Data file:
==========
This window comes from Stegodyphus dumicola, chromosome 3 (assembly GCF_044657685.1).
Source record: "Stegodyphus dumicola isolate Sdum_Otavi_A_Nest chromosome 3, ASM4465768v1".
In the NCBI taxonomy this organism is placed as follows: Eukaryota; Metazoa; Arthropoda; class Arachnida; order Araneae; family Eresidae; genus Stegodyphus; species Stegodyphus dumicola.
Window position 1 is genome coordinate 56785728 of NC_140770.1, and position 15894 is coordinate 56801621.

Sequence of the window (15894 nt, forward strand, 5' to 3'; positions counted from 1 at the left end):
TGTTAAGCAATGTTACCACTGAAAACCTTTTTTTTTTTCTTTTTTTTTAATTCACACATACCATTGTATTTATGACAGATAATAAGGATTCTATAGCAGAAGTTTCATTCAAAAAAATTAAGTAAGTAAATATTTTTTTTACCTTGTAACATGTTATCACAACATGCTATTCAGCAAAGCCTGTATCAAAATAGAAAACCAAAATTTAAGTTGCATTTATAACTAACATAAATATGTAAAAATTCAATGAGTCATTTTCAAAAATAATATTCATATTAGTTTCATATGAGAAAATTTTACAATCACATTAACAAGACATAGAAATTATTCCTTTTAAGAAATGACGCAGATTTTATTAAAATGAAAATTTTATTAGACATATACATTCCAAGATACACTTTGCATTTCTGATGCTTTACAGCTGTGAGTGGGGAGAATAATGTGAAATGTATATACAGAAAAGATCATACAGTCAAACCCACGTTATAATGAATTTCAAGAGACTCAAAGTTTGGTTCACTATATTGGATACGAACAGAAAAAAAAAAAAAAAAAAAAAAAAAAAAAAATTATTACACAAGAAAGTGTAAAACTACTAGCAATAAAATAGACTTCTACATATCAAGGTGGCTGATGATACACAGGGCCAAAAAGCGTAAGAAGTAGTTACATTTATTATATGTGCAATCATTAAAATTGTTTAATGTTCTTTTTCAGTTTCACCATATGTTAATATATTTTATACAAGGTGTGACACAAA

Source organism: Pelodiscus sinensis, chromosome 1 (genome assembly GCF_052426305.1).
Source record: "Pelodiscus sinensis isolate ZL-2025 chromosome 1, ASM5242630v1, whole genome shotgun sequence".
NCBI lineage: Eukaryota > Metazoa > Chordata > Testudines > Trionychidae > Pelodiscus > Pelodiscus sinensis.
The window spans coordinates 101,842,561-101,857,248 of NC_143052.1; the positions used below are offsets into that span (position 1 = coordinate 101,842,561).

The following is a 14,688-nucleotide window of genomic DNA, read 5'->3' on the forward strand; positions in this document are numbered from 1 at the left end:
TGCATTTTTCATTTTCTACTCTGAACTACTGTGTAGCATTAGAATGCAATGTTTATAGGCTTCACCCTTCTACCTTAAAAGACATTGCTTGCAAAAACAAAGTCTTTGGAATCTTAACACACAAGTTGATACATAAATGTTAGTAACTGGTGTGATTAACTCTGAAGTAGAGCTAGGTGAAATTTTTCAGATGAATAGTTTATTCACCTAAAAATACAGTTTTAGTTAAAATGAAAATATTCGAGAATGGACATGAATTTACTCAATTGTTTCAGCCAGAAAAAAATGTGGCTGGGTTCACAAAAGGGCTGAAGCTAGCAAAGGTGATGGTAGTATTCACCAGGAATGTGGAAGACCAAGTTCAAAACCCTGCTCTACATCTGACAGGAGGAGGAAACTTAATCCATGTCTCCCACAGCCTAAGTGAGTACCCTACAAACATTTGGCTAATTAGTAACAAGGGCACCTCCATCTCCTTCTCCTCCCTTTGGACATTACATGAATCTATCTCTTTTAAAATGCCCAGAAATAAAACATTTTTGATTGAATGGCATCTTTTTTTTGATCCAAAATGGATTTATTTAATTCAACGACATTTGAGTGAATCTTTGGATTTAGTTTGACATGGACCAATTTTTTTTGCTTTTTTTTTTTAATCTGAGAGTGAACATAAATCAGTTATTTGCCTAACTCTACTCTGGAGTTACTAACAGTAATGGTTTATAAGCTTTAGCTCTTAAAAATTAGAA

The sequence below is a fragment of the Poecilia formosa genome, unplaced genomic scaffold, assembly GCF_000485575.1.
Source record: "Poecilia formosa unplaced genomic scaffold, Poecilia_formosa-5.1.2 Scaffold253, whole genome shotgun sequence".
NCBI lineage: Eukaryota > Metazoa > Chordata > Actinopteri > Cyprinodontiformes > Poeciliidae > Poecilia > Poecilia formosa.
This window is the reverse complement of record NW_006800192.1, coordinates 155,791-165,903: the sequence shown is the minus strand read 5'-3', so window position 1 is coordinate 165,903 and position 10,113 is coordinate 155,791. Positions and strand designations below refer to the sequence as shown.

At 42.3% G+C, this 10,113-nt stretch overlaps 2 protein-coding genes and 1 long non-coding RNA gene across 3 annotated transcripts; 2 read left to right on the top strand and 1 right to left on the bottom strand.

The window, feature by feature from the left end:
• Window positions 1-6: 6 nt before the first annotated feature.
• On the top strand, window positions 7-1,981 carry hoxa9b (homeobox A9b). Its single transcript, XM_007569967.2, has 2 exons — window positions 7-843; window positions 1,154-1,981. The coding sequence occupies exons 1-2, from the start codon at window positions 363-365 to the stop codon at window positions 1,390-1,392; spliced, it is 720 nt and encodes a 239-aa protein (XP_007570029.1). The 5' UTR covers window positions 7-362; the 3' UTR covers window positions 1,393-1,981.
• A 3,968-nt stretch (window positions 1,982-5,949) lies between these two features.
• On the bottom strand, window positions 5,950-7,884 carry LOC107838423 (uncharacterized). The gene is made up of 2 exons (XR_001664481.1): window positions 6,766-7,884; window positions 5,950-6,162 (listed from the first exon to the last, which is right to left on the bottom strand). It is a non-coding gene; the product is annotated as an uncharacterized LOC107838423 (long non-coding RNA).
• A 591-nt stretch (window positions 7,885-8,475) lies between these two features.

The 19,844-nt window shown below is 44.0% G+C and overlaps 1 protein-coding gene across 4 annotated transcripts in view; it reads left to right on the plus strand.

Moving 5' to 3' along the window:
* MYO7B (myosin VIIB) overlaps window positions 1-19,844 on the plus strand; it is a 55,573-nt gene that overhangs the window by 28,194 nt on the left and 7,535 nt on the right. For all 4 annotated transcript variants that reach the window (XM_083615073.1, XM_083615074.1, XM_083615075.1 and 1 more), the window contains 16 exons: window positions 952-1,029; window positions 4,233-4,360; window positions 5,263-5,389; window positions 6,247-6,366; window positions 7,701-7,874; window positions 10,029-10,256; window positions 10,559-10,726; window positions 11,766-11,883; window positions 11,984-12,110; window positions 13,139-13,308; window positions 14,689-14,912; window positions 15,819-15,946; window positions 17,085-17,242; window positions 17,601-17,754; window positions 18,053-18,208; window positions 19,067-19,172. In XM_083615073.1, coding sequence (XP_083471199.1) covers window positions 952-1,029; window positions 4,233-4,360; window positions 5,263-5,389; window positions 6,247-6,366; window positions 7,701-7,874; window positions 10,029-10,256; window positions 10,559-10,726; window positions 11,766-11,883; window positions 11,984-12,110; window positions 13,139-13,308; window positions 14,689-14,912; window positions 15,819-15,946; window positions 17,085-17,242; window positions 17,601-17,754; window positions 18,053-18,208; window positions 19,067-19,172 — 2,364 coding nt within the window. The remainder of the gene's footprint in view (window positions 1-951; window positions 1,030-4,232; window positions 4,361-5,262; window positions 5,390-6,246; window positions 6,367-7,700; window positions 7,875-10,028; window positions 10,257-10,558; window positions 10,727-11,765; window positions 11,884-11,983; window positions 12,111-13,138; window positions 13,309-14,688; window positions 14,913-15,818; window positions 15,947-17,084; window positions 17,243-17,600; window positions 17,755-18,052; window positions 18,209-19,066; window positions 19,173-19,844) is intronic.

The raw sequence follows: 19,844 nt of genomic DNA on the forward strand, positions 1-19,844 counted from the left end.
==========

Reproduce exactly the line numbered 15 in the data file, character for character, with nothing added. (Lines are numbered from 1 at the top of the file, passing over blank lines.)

NCBI lineage: Eukaryota > Metazoa > Chordata > Actinopteri > Cyprinodontiformes > Poeciliidae > Poecilia > Poecilia formosa.